Emory Report
March 3, 2008
Volume 60, Number 22


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March 3, 2008
Book offers guidance to keep religion and politics in balance

By april bogle

“The American Constitution got it right on the separation of church and state, but there isn’t much clarity of the relationship between religion and politics,” says Abdullahi Ahmed An-Na’im, Charles Howard Candler Professor of Law and senior fellow at Emory’s Center for the Study of Law and Religion.

An-Na’im’s book, “Islam and the Secular State: Negotiating the Future of Shari’a,” first published last year offers a formula for nations and peoples struggling with the separation of religion and politics.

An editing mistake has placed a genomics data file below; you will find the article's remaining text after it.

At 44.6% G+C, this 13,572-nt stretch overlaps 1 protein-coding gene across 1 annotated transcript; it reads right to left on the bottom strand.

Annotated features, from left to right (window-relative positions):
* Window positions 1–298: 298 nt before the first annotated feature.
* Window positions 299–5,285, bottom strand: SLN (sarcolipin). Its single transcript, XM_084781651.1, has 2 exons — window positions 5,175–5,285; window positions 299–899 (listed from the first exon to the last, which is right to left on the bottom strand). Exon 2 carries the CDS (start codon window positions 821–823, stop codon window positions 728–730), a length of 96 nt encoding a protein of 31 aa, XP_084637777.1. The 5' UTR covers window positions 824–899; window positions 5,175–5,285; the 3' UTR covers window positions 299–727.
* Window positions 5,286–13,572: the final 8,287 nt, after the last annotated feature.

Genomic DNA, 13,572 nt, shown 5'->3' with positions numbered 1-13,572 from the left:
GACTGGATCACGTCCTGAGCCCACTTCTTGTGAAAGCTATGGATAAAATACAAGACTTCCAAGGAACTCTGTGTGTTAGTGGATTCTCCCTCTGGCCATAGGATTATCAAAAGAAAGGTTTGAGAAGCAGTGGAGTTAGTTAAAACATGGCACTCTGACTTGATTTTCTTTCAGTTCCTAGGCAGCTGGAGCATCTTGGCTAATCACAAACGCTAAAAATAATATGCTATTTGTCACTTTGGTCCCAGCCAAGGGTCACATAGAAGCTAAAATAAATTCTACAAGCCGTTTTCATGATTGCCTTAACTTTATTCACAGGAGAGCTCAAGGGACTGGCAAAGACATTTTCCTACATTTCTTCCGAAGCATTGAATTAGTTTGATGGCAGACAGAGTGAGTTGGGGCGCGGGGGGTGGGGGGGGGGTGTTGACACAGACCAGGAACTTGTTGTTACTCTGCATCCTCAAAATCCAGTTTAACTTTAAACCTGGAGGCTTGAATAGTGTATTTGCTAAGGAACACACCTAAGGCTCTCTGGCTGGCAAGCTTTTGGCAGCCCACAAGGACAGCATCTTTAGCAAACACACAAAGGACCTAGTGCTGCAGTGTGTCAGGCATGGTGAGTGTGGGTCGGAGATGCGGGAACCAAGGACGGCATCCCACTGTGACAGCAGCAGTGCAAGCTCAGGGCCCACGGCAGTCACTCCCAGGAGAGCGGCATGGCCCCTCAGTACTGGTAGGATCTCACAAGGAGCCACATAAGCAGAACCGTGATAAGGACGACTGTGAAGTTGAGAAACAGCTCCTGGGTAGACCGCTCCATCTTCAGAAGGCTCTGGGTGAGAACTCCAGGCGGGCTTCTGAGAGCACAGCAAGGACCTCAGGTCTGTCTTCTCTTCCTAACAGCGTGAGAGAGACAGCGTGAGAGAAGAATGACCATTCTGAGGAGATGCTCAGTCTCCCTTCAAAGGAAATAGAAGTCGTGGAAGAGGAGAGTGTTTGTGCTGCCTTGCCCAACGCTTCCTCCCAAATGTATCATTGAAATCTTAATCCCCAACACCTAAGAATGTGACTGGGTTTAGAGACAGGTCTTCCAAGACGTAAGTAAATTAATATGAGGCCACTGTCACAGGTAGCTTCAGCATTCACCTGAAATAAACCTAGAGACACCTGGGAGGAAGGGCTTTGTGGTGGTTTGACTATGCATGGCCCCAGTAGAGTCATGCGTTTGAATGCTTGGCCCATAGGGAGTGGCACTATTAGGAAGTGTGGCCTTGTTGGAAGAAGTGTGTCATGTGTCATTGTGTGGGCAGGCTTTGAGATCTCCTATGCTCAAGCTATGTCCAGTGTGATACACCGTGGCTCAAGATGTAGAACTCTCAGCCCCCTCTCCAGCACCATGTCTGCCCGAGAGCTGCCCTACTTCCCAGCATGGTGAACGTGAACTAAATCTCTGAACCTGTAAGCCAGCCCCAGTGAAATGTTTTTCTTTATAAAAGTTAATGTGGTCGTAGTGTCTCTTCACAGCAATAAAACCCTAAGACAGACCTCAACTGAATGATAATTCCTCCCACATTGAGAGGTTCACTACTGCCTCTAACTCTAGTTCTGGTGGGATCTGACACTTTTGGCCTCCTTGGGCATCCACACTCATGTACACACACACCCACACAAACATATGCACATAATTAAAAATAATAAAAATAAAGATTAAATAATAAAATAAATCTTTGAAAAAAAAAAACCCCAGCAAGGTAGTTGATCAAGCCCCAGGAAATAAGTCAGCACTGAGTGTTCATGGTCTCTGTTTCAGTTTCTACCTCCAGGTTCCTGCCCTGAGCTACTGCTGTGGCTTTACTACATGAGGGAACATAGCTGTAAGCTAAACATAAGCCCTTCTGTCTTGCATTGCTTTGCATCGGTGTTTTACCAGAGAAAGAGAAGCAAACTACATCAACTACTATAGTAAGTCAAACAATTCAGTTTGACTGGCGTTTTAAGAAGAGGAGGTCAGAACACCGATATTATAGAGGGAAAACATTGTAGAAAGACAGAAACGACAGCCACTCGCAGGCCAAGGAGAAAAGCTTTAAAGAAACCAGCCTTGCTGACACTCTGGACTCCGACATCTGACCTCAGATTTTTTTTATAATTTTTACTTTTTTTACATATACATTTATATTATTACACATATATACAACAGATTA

“I want to help clarify the role of religion in society so that it is seen as a positive, humanizing force, not as a bigoted, narrow-minded, destructive force,” he said.

“The state is the institutional continuity. Countries must be able to keep this alive while allowing elected officials to lead, but without allowing them to take over the state.”

One of the ways An-Na’im proposes to keep religion and politics in balance is by using civic reason. “Law and public policy can’t be adopted based on religious convictions alone. Non-religious reasons that can be appreciated by all people, including non-believers, should be the basis of adopting a law,” he says.

Another major purpose of the book, says An-Na’im, is to “rehabilitate” Islam. “I worry about the demonization of Islam, which is driven by fear of what the extremists have done and threaten to do,” he says.